Democrats and President Obama continually call for "Robin Hood" and other arbitrary taxes on millionaires. It is a political tactic that ignores the fact that Robin Hood was returning unjust taxes from the government to the people. Undeterred, left-wing celebrities have joined the Robin Hood Tax campaign.
The campaign defaces dollar bills by drawing a hat and mask on George Washington's portrait. The defacement will be unrecognizable, but any green smudge is a success to those who do not understand the Robin Hood story.
The actual Robin Hood story is "Rob from the rich (GOVERNMENT) and give to the poor (TAXPAYERS)." A story Ronald Reagan summarized when he said, "government is not the solution to our problem; government is the problem." Maybe the Tea Party should put tricorn hats on dollar bills to have some fun at the expense of the progressives.
Lets look at an example of a "millionaire," "Robin Hood" or "1%" tax scheme:
The Wall Street Journal reported in March 2010 that after passing a millionaire surtax nearly one-third of Maryland's millionaires had gone missing, thus contributing to a decline in state revenues. The state comptroller's office final tax return data for 2008 reported on the first year that higher tax rates applied. The number of millionaire tax returns fell sharply to 5,529 from 7,898 in 2007, a 30% tumble. The taxes paid by rich filers fell by 22%, and instead of their payments increasing by $106 million, they fell by some $257 million.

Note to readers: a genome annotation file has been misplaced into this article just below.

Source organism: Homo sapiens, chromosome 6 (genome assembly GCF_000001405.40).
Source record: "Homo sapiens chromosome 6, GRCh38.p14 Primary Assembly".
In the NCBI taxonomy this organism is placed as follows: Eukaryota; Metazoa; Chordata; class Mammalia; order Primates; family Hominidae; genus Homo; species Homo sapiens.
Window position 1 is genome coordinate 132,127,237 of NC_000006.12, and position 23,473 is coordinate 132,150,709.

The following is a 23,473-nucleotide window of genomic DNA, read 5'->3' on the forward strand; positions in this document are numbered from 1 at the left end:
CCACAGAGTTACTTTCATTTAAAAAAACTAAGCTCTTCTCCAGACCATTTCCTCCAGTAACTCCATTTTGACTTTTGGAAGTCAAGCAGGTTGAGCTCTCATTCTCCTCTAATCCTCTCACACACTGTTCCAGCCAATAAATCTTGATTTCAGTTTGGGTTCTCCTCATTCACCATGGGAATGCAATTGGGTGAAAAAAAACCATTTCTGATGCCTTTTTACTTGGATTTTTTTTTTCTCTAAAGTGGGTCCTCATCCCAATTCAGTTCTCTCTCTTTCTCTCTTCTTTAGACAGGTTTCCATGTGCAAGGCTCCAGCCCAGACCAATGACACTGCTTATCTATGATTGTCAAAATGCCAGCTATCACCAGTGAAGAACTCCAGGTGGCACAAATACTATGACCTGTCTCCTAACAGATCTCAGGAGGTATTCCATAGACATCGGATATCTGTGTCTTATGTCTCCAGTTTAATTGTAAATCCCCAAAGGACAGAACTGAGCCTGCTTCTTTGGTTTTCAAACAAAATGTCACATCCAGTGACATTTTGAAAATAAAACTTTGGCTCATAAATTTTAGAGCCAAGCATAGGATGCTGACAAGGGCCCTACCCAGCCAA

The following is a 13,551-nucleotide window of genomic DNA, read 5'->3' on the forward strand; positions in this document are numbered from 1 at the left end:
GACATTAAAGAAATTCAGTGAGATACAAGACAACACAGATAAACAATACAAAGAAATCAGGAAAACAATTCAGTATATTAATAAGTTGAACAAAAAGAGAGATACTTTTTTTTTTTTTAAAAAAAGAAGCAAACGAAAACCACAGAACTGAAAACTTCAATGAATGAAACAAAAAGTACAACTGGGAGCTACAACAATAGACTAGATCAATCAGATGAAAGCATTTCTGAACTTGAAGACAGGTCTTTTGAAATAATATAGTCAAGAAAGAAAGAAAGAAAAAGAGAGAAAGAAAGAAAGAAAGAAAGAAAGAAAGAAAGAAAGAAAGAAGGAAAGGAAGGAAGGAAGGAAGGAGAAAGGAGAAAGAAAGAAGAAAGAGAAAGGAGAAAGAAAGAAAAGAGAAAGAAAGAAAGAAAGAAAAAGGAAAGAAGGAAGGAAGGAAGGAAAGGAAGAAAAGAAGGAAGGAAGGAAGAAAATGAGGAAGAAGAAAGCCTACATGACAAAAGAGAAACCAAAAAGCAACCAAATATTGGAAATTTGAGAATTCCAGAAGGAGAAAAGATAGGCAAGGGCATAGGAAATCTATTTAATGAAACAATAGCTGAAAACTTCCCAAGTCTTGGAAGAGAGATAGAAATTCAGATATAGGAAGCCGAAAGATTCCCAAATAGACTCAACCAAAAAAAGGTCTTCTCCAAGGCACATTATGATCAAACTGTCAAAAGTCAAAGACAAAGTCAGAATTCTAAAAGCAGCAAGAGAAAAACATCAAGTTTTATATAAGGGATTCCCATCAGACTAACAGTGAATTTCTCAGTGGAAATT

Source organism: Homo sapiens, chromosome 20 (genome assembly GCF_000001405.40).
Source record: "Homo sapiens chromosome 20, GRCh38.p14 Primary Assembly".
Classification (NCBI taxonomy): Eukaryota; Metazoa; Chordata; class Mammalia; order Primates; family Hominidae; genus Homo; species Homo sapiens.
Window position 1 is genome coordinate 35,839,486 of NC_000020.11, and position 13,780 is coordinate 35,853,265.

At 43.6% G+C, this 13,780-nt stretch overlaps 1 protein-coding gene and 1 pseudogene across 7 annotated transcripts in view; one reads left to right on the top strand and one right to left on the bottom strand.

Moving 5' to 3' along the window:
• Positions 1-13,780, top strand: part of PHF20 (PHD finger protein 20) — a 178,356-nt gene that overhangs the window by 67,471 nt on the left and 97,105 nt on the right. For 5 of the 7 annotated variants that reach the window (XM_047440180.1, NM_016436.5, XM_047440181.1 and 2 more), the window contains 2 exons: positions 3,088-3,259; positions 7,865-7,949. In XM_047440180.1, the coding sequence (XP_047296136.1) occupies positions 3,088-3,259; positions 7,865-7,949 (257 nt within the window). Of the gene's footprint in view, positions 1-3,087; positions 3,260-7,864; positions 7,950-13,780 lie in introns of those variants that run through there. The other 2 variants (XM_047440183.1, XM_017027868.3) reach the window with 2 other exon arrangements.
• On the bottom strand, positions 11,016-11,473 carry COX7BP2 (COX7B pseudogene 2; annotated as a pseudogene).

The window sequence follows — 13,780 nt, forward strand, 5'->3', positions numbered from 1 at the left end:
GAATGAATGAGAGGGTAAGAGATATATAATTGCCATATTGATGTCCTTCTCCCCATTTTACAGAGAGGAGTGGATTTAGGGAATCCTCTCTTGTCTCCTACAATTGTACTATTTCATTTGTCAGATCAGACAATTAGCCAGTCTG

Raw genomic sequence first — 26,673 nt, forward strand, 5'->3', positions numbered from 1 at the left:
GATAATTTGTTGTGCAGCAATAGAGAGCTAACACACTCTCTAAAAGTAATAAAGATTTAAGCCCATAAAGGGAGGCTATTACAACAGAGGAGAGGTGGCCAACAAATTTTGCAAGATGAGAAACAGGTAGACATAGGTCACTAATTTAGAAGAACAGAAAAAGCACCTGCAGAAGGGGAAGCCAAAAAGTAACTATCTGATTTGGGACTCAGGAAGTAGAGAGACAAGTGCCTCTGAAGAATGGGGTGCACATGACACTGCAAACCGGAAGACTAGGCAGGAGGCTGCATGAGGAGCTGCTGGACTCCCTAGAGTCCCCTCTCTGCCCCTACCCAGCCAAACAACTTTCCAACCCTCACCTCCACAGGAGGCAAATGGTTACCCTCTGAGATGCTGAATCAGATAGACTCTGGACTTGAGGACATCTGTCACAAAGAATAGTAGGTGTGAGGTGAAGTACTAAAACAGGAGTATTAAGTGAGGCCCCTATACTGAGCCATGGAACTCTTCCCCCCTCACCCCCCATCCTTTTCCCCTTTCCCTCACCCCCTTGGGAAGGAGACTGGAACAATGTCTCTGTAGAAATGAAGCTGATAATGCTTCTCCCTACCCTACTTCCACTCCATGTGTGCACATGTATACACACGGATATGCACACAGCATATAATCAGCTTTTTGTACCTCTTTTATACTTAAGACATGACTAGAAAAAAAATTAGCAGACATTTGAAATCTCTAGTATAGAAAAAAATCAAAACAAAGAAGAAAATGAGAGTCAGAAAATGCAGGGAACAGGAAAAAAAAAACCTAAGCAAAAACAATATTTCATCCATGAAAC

Theoretically this is how the world works:
- The idea, popularized by economist Arthur Laffer and writer Jude Wanninski in the 1970s and '80s, is simple. Tax rates of zero percent produce no revenue, for obvious reasons.
- Rates of 100 percent produce zero revenue, as no one bothers making the money that falls into that bracket knowing it would all be taken away.
- There is some rate in-between the two extremes that maximizes revenue. Go above it and tax revenue falls because people are dissuaded from working; go below it and tax revenue falls below the optimum.
From the above referenced Wall Street Journal article:
Yes, a big part of that decline results from the recession that eroded incomes, especially from capital gains. But there is also little doubt that some rich people moved out or filed their taxes in other states with lower burdens. One-in-eight millionaires who filed a Maryland tax return in 2007 filed no return in 2008. Some died, but the others presumably changed their state of residence. (Hint to the class warfare crowd: A lot of rich people have two homes.)
A Bank of America Merrill Lynch analysis of federal tax return data on people who migrated from one state to another found that Maryland lost $1 billion of its net tax base in 2008 by residents moving to other states. That's income that's now being taxed and is financing services in Virginia, South Carolina and elsewhere.